basketball, college basketball

Guard play is all you need…

March of the Guard

First off, putting money into a March Madness bracket is basically putting your cash into a full horse power InSinkErator Evolution Excel garbage disposal. Secondly, for NCAAMB teams to win the national title, they need good guard play. Yes, there are exceptions, last year UNC proved that size and bigs (more on that) can get a team to the promised land, but generally its due to guard play. Just listen to Reggie Miller back in 2015 below.

Over the past five championships, guards have been the leading scorer for their respective teams 63% of the time in tournament games. Take the 2013 Louisville team for example. In their six games in the tournament, Russ Smith, a guard, led the team in scoring five of the six times (although you could argue that Hancock is more of a guard than a forward as he is listed). Russ Smith led the team in the regular season with 18 pts/game and in the tournament he averaged 22 pts/game. While it was Hancock with the huge finals game, going five for five from three and scoring 22 points and winning the MOP, the person who got them to the title game was Russ Smith. Luke averaged 11.5 in the tourney and under 10 in the regular season. He wasn’t the driving force.

Same storyline with the 2015 Duke team. There was only one game where a big led all scorers (Oakfor in their second game vs San Diego State he dropped 26). But it was guards the rest of the way, with the likes of Justise Winslow, Tyus Jones, and Quinn Cook.

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This shows what position led in scoring in the six games of March Madness

The 2014 Uconn team had Shabazz Napier lead them in four out of six games and averaged over 21 pts/game in the tournament. This was on par with his regular season performance as he led the team 18 pts/game.

In fact, looking at the regular season leaders for these five team, only two had bigs as their number one scorer. UNC’s Jackson and Duke’s Oakafor.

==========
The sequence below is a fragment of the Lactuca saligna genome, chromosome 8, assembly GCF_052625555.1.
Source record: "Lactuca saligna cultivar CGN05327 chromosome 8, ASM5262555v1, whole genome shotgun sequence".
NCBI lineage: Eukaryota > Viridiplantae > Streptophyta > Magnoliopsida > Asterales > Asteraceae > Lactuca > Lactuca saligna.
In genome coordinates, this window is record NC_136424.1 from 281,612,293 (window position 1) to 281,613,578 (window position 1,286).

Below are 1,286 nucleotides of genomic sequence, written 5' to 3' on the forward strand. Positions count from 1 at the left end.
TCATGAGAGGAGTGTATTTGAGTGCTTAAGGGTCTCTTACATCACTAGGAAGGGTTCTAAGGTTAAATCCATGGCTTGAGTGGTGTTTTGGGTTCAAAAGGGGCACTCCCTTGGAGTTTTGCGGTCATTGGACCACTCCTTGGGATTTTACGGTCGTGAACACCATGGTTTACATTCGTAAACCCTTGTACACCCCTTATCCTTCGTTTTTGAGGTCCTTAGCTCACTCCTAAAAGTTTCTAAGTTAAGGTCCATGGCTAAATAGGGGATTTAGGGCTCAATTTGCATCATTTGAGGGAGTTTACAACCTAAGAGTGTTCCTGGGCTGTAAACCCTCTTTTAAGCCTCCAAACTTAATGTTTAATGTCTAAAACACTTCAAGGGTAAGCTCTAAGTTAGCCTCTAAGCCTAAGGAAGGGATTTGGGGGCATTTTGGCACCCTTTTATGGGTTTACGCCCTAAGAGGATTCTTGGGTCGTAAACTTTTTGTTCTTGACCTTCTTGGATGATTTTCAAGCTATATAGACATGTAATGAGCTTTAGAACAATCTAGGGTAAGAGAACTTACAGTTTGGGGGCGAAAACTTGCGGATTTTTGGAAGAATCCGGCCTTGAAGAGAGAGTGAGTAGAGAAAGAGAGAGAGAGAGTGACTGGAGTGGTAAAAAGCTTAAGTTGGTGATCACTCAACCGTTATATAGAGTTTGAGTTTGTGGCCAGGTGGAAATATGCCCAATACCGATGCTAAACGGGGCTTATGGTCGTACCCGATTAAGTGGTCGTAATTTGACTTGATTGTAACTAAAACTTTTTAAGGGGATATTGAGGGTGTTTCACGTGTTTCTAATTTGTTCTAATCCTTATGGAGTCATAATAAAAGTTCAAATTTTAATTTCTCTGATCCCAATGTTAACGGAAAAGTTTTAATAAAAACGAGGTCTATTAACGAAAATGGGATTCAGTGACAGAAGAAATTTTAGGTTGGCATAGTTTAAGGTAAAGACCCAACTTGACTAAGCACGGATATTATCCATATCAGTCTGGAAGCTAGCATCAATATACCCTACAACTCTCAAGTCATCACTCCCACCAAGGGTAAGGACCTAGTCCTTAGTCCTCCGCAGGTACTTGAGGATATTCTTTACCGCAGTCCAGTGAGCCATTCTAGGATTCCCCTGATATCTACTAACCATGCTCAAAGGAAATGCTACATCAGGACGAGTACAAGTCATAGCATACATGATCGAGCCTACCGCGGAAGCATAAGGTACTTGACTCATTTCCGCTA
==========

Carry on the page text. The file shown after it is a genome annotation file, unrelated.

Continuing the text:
Are you really a Forward?

As previously mentioned, North Carolina, relied heavily on their bigs. Four of their six games a big led the team in scoring. Justin Jackson and Kennedy Meeks powered the team. But take a second look at Justin Jackson. He was listed as a forward, with 6-8″ frame and just 193 lbs. While he has the height he does not really play like a traditional big man. He isn’t just sprinting block to block and posting up.

During the 2016-2017 season (they were 33-7) Jackson shot the more threes than anyone else on the team with 284 — 54 more than guard Joel Berry. Big guys don’t do that, right? What about rebounds? Big dudes get boards! Meeks, listed as a forward, fits the traditional big man mold (6-9″, 290 lbs.) averaged 9.5 boards a game. Jackson? 4.7. This is while Jackson played 7.7 more minutes a game than Meeks. In fact, if you were to break rebounds down per 40 minutes, Jackson is ninth on the team. He isn’t under the hoop. He is on the perimeter, shooting threes.

The traditional mold of positions in basketball is being broken by taller, leaner, more athletic players who are matchup nightmares. More and more players are playing like, well, guards. Dirk, KD, LeBron, Giannis, Kristaps, etc. It’s all about Guard play, baby.

Sources:,, Getty Images

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